Dangerous activities are all around us. The whole world is a minefield of dangerous pursuits. People regularly swim in waters known to have contained sharks. Football players at all levels play the game every day when concussions occur regularly and players at the highest levels have been known to be paralyzed in the course of play. Paragliding, bungee chord jumping, the list of dangerous pursuits we indulge every day goes on and on. The question is when something does go wrong and someone is hurt, can they be compensated for their injuries through personal injury law?

(Personal Injury and Sports Injuries)

Of course, every circumstance is different, but a legal doctrine called Assumption of Risk typically ensures that most of time when injuries occur in what is known to be potentially dangerous pursuits, personal injury liability will a recourse for the injured. Again, every circumstance is different and there are always exceptions to the rule, but the fact is we all typically understand that football is a dangerous sport. We’ve seen players injured and their careers ended in a single play. Time and time again, we’ve witnessed injuries result from scenarios in dangerous sports and activities, so we know the dangers exist. When we participate anyway, the law acknowledges that there is an assumption of risk to do so.

Putting forth an assumption of risk defense in a personal injury claim, therefore, simply states that those who pursue involvement in dangerous activities are not eligible for personal injury damages when injuries occur in that pursuit. 

We know players engaging in a sport, therefore, assume a certain level of risk (again, there are exceptions to the rule), when playing. But those who come to watch also assume certain risk simply by being in the stands. In a golf tournament, people understand that golf balls can go flying at incredible speeds and standing on the sidelines to watch up close, puts you squarely in the line of fire should an errant ball go spinning out of control. There is an assumption of the risk, then, of getting hit by one of those balls if you stand there to watch. Neither the golfer nor the tournament will likely be held liable in a resulting personal injury lawsuit should an onlooker lose an eye as a result.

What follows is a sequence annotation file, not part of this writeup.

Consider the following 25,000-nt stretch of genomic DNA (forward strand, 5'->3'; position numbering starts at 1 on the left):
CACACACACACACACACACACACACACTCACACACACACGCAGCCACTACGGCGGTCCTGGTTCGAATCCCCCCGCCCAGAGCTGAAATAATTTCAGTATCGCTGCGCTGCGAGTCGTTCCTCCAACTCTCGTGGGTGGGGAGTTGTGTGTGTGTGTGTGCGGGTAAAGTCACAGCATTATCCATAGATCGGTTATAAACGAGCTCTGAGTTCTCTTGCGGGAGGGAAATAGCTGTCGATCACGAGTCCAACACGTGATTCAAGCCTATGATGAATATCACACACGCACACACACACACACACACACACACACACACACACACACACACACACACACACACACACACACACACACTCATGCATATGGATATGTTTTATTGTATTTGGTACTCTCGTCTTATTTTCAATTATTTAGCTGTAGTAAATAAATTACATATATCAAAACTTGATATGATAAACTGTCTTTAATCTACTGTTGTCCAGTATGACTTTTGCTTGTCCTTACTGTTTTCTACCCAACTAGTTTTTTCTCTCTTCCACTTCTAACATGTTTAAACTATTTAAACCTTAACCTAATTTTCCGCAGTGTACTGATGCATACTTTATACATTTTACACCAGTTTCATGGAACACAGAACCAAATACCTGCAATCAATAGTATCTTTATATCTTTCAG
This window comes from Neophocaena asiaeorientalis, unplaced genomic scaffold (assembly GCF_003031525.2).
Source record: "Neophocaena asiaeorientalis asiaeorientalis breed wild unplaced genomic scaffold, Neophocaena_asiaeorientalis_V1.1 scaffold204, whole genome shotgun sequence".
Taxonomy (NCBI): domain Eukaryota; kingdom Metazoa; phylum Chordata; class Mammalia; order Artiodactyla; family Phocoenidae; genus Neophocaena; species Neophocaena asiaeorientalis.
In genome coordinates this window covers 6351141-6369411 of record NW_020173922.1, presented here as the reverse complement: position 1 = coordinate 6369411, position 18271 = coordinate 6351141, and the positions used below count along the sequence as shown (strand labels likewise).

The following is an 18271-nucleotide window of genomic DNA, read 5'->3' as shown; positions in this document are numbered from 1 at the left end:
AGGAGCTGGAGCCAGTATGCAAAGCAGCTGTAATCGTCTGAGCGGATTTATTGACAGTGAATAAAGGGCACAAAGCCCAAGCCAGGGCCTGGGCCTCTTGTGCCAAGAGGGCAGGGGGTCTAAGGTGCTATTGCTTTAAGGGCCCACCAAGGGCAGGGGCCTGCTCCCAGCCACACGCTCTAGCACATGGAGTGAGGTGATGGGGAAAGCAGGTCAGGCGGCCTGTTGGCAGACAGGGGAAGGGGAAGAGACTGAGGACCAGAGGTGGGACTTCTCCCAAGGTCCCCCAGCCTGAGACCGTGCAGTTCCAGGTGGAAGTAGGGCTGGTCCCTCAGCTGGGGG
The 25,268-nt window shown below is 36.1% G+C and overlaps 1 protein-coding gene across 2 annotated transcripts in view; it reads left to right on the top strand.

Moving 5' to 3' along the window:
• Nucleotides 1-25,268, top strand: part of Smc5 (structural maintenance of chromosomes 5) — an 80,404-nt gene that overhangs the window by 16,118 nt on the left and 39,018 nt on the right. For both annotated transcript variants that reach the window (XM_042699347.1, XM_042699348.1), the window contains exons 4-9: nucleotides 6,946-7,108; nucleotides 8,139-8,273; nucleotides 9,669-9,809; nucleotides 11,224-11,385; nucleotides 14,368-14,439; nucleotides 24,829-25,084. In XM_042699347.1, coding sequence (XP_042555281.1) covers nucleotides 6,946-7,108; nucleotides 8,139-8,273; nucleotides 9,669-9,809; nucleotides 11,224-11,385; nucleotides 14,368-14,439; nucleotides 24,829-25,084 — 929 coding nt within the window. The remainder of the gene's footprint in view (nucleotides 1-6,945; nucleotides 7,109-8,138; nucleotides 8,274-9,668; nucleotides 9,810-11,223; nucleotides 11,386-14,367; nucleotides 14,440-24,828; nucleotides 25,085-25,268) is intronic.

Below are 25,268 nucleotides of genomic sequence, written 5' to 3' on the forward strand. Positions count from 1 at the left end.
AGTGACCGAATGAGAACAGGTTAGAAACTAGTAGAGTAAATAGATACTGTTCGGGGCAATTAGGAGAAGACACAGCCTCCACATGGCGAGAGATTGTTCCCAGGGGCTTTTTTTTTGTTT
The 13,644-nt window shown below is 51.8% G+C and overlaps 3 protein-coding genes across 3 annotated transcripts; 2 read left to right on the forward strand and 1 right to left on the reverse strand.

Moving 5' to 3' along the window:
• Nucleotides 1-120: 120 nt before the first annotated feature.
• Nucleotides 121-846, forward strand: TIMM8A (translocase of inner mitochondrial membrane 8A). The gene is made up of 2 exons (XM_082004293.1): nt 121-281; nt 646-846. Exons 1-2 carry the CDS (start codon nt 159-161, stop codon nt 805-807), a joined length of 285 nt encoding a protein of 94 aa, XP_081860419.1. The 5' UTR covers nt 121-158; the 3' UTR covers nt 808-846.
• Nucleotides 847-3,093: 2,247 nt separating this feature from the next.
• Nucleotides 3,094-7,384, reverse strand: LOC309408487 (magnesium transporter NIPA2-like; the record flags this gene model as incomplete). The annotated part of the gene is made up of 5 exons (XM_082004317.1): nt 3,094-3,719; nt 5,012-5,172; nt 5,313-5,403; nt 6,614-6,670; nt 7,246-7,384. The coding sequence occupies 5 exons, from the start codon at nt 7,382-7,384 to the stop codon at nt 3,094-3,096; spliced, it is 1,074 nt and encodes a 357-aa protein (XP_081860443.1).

Implied Assumption of Risk vs. Express Assumption of Risk

The assumption of risk involved in the scenarios above almost always are implied. Attending a baseball game, knowing the ball is often hit into the stands; sitting on the stadium floor during an NBA game when it’s common to see players flying into the front row, these are activities people understand (or courts hold they should understand) have a heightened measure of risk involved.

But often companies often go a step further to protect themselves from personal injury litigation by requiring participants to sign waivers expressly stating they know there is a risk involved in participation and that they cannot sue should they be harmed as a result. This protection is based on express assumption of risk. 

To mount an express assumption of risk defense, one must prove the plaintiff understood there was risk involved that was akin to the injury they suffered by way of their participation and that they voluntarily participated in the activity none-the-less. This offers a somewhat stronger defense than an implied assumption of risk defense in these sort of cases.

If you have questions about injuries suffered during an activity and want to know if you are eligible for personal injury damages, call the experienced personal injury attorneys of Bizzieri Law Offices at 773.881.9000 for a free case review.